The Digital Transformation Agency has picked digital security firm Idemia to provide a crucial liveness detection test for the government’s soon-to-be piloted Govpass platform to prevent the creation of fraudulent digital identities.
Previously known as Morpho, the French firm has been tasked with weeding out fakes, impostors and pretenders that, if allowed through could compromise the integrity of the government’s single authentication credential known as myGovID.
The government is hoping that millions of Australians will self-enroll to its new opt-in scheme, a process that offers big savings over traditional over-the-counter checks. But to get that process right, it first needs software that can tell if a person is there for real.
myGovID is the first credential in what will become the DTA's national federated ecosystem of identity providers (IdPs) that will eventually include banks and state governments.
The credential is being managed by the Australian Taxation Officer on behalf of the government after being chosen as the Commonwealth’s IdP earlier this year.
The IdP will work in conjunction with Govpass’ identity exchange – the gateway that will be used to verify an individual’s credentials without revealing their identity to service providers.
The DTA went looking for an image capture mechanism that could integrate with myGovID in March to prevent an individual using another person’s photograph when creating a digital identity on either a mobile, tablet or desktop device.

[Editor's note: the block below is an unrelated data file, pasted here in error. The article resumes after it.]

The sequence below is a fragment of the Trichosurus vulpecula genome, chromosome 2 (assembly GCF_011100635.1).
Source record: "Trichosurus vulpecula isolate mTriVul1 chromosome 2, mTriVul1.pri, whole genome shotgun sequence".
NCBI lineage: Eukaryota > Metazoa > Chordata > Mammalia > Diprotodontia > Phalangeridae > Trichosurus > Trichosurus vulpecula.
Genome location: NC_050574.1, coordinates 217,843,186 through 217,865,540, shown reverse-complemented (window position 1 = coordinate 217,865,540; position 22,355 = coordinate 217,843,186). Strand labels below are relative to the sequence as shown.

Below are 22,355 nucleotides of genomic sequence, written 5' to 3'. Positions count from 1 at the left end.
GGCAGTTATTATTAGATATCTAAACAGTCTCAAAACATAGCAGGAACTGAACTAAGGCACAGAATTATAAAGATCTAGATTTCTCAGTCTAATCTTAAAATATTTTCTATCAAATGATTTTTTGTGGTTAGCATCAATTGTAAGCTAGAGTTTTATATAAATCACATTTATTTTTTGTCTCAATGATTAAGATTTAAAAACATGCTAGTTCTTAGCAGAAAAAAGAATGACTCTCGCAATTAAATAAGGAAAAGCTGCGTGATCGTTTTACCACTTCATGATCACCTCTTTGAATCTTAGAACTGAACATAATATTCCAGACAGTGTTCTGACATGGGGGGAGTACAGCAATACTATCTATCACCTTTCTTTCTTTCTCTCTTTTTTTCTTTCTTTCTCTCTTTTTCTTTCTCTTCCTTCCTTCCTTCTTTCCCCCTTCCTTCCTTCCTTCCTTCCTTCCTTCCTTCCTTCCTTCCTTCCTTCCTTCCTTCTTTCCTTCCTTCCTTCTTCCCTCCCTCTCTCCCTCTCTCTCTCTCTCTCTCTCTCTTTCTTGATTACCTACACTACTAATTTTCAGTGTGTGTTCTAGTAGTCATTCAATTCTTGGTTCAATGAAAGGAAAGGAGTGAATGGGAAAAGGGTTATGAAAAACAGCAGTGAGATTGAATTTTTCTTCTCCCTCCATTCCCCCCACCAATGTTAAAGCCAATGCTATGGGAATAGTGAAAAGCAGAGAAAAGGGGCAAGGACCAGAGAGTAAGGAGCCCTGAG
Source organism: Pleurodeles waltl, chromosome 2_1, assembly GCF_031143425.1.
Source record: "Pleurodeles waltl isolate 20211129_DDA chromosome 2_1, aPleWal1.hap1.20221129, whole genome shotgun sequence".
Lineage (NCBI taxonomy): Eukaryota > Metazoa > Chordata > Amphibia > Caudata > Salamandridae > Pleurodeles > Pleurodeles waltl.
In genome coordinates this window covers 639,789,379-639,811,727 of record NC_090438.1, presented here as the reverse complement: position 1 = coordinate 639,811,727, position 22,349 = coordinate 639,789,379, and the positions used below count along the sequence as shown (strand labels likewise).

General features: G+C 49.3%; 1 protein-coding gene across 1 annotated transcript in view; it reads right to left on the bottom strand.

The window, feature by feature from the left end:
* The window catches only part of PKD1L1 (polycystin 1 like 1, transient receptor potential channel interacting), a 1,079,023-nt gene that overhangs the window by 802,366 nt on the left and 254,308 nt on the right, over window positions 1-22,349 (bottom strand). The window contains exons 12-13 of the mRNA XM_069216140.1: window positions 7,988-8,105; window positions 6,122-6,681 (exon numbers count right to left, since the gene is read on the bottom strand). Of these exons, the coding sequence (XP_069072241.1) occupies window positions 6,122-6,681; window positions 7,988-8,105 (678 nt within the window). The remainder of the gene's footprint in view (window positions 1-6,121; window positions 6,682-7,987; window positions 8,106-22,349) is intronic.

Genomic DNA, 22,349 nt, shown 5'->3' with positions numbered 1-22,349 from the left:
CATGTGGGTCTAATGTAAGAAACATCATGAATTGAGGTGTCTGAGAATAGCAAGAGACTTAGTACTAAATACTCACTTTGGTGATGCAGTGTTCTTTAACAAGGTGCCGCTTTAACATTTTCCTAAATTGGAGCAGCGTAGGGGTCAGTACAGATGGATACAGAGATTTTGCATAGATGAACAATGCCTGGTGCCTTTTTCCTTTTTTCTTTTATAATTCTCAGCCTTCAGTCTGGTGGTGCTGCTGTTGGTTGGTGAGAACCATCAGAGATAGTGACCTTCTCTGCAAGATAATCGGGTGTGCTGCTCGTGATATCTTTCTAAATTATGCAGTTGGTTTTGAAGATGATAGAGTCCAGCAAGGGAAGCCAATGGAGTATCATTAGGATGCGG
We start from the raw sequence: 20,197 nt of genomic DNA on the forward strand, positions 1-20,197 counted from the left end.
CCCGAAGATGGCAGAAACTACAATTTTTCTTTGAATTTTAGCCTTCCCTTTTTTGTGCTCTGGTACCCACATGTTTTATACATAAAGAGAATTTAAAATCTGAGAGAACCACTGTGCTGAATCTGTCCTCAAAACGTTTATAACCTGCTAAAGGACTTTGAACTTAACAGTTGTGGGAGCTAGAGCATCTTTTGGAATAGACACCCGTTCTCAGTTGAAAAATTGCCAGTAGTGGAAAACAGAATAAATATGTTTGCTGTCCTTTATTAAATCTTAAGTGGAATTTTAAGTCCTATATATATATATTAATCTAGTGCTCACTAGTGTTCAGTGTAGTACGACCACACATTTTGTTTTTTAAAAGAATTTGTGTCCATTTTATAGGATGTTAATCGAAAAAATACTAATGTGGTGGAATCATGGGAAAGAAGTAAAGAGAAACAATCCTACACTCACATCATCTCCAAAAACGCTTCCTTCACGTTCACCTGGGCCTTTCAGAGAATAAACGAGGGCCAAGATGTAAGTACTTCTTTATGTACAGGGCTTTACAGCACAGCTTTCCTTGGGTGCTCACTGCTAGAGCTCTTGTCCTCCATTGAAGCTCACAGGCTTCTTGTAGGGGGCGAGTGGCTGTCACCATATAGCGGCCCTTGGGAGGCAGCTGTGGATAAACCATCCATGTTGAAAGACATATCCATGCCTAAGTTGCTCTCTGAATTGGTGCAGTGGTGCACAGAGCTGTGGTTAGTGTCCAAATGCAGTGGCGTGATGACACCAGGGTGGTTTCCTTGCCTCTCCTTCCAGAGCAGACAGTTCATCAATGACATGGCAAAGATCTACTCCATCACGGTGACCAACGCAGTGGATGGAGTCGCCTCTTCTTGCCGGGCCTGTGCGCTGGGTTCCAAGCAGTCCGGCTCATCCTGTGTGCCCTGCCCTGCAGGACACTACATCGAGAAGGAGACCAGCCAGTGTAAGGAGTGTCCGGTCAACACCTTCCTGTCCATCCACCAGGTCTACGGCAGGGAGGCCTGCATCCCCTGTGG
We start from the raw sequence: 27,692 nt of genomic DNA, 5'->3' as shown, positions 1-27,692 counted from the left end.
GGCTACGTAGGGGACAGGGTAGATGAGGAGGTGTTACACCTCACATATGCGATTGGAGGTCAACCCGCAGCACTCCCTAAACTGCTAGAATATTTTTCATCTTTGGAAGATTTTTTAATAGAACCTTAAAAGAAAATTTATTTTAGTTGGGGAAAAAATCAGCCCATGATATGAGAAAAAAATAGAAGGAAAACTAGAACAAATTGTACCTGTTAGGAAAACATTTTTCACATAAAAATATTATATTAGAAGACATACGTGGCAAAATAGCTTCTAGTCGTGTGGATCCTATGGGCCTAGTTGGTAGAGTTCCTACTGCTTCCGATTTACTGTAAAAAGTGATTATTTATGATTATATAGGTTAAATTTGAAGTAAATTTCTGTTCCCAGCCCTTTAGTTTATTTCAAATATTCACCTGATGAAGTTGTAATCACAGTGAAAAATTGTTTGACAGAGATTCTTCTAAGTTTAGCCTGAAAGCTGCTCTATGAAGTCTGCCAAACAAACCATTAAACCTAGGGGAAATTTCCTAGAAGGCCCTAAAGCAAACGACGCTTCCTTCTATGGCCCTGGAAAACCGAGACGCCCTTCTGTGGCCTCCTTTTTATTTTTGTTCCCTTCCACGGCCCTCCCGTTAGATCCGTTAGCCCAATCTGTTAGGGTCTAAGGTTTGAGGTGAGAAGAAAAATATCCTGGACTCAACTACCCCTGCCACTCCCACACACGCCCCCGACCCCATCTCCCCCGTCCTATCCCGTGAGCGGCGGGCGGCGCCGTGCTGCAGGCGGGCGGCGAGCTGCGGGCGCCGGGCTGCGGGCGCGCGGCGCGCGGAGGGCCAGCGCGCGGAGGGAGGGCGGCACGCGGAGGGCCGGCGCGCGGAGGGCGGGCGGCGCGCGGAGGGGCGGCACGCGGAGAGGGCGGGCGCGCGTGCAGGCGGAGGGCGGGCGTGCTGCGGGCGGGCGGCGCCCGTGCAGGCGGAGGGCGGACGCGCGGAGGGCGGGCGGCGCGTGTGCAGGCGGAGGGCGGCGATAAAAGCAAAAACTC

The solution was expected to be capable of capturing multiple images or video and checking for motion when verifying the liveness of an individual against an identity document such as a passport or drivers licence.
It is one of the central ways the DTA hopes to thwart attempts to create fraudulent identities through the platform.
A spokesperson told iTnews the one-year, $260,000 deal was for Idemia's Selfie Check liveness detection software, which checks that a person is real by instructing that individual to "follow a series of directions to move their head in a certain way".
The DTA is preparing to begin a year-long Govpass digital identity pilot, starting with the ATO’s new online tax file number application service next month.
This will be followed by trials for business and welfare recipients from December, as well as a pilot that allows individuals to create a My Health Record from March next year.
As many as eight pilots are planned for high volume government transactions before next July, where more than half a million users are expected to use the platform.
myGovID credential will also replace the ATO's AUSkey authentication solution by March 2020.
Idemia biometric matching systems are currently used by a number of other government agencies, including the Department of Home Affairs and its portfolio agency the Australian Criminal Intelligence Commission.